That said, although there are multiple players and managers who should be mentioned, here are three who have had their numbers (5, 10, 20) retired.

GEORGE BRETT

Simply put: he’s recognized as “Mr. Royal.” (If there were such a distinction.) He’s the only Royals player in the Baseball Hall of Fame (excluding guys in the HOF who played a season or two here, such as Harmon Killebrew). The career numbers remain staggering: 3,154 hits, 317 home runs, 665 doubles, 137 triples, 201 stolen bases and three American League batting titles (the first person to earn one in three decades). Maybe it’s appropriate, then, that many remember the player by a single number: 5. For 21 seasons, George Brett wowed Royals fans with his offensive numbers and his ability to come through in the clutch. Brett was the 1985 American League Championship Series MVP and eight-time Royals Player of the Year. By the way, Brett is the distinguished, tan guy in the suite that’s been shown countless times on TBS during the postseason.

FRANK WHITE

Frank White is one of the greatest success stories in Royals history. After growing up in Kansas City and attending Lincoln High School, which didn’t have a baseball team, White was working as a sheet-metal clerk when the Royals selected him from a tryout for their experimental Baseball Academy. The test paid off for the Royals. White played 18 seasons at second base in front of his hometown fans. During that time, he was an eight-time Gold Glove Award winner, a five-time All-Star, collected more than 2,000 hits, and, in 1985, became the second second baseman in major-league history to bat cleanup in the World Series. In 1980, he was the American League Championship Series MVP. His No. 20 was retired in 1995, nine years before the Royals honored him with a statue outside Kauffman Stadium. He should be in the National Baseball Hall of Fame. Travesty that he’s not.

DICK HOWSER

Dick Howser is one of the greatest managers in Royals history, along with Whitey Herzog. Howser, who managed from 1981-87, is best known for leading the Royals past Herzog’s Cardinals in ’85. Three days after managing the American League club in the 1986 All-Star Game, on July 18, doctors diagnosed Howser with a malignant brain tumor. Less than a year later, on June 17, 1987, Howser lost the battle. He was 51. That same year, his number 10 became the first number the Royals retired. They’ve since retired numbers 5 and 20.

NED YOST

The Royals current manager is Ned Yost. He isn’t particularly loved by the fans or the media like Howser was. And we’d swear that he’s tried to screw up this team (we call that being “Yosted”) with the way he’s rested everyday players and used pitchers, but there’s no denying that he’s helping put this club in a position to win. Now, as long as “we” can avoid being Yosted against Baltimore.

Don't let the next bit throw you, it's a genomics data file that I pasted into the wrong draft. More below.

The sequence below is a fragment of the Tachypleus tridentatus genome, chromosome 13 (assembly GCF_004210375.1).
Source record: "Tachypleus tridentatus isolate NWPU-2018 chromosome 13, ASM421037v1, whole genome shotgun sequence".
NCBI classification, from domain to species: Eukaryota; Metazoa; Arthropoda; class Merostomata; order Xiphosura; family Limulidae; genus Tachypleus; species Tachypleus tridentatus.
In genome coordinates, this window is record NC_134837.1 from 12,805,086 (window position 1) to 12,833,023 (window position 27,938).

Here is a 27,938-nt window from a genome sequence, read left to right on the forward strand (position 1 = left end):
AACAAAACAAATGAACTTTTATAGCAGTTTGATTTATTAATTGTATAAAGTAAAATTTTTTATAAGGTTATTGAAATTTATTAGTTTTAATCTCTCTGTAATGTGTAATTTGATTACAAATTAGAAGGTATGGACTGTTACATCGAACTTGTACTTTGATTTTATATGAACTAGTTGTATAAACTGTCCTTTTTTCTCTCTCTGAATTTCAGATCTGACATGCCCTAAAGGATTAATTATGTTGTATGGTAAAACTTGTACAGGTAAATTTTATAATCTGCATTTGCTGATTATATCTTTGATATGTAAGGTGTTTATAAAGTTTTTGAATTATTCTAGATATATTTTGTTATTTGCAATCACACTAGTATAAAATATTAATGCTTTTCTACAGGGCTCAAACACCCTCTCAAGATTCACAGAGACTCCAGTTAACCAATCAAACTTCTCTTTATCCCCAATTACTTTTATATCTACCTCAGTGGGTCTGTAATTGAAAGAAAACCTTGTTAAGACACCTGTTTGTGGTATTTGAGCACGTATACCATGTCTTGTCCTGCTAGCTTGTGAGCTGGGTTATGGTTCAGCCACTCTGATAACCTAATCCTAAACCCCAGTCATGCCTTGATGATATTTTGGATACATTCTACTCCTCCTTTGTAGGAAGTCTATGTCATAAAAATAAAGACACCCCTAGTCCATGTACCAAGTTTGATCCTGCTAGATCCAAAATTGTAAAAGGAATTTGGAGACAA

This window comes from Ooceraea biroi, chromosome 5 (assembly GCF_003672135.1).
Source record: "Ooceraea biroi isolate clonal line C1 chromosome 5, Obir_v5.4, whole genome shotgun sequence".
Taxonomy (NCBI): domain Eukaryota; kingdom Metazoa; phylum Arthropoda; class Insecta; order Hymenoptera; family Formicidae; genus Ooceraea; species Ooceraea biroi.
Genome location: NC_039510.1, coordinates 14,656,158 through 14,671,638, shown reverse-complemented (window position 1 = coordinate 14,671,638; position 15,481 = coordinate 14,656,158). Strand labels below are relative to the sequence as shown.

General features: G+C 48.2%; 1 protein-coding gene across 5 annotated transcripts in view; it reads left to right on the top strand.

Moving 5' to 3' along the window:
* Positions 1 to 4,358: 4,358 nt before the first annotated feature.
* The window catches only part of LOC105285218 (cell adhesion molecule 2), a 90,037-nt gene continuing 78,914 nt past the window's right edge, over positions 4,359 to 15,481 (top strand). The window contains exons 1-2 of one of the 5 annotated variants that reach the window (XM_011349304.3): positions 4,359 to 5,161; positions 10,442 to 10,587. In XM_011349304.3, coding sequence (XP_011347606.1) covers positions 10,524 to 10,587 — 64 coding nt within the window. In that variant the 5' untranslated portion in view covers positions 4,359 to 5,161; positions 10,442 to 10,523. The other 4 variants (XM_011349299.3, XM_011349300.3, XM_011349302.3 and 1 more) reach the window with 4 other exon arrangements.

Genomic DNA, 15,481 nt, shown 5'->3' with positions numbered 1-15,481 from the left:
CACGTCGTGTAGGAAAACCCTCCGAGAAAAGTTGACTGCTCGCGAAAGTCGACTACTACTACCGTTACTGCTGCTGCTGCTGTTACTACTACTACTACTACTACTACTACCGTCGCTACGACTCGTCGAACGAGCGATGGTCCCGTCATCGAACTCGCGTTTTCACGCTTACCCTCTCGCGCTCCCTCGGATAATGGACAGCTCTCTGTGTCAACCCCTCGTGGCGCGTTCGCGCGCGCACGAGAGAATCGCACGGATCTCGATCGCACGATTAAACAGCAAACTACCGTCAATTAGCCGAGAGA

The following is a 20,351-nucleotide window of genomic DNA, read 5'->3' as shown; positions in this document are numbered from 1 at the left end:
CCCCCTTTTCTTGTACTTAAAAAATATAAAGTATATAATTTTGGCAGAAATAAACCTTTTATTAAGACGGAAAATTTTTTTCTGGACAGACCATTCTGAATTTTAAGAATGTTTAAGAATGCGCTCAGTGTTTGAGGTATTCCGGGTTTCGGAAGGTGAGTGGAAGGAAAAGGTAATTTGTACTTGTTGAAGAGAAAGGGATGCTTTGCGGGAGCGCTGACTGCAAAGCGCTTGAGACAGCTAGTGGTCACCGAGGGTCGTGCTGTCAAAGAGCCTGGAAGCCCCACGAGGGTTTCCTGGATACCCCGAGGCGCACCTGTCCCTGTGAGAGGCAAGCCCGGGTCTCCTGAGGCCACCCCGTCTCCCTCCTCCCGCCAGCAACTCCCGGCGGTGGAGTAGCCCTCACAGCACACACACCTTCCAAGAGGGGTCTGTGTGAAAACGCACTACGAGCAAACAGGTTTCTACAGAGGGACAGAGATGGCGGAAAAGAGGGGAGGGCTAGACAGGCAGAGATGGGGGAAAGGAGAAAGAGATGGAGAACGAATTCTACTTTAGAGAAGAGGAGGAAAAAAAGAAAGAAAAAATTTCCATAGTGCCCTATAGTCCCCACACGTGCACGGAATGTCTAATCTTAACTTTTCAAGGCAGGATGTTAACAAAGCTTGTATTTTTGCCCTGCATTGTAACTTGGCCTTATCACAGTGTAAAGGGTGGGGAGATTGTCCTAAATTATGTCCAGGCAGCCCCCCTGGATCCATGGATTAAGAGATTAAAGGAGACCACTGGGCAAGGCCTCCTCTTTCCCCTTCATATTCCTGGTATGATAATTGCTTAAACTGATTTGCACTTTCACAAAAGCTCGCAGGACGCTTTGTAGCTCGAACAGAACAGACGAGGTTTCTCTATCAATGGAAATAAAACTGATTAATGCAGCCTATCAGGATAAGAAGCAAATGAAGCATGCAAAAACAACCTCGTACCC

DAYTON MOORE

Like Yost, fans have been ready to run general manager Dayton Moore out of town for a couple years. He took over a franchise that had a wretched farm system, asked for patience, took more criticism than George Bush and Barack Obama combined, and now can sit back with an “I told you so” grin if he wanted. He’s too kind to do that, though.

THE TRADE

The news in December 2012 shocked every baseball insider, along with every wanna-be seamhead. The Royals acquired James Shields, an All-Star front-end starting pitcher, Wade Davis, a solid pitcher, and reserve infielder Elliot Johnson (the “player to be named later”) from Tampa Bay in a monstrous deal that sent Wil Myers, Jake Odorizzi, Mike Montgomery, and Patrick Leonard to the Rays. To date, it’s the biggest trade in Dayton Moore’s tenure — and one of the most notable in franchise history.  Most “experts” felt Moore had been bamboozled. Or simply lost his mind.

It’s too early to tell the complete significance and label it as a good or bad deal, but without Shields and Davis, it’s doubtful the Royals would be playing Baltimore in the ALCS.

DENNY MATTHEWS

The radio “voice” of the Royals, Denny Matthews has been with the organization since its first game in 1969. (Mainly) younger fans today think Denny is dry and boring in this day of screamers and countless catch phrases. He was brought up in this business at a time when the idea was for the broadcaster to paint the picture and then let you as the listener envision it. He doesn’t feel a need to scream during a game. For (many) fans my age and older, Denny — and his longtime broadcast partner Fred White, who died last year — is the voice of summer. He’s been honored by the Hall of Fame with the Ford C. Frick Award. It was well deserved.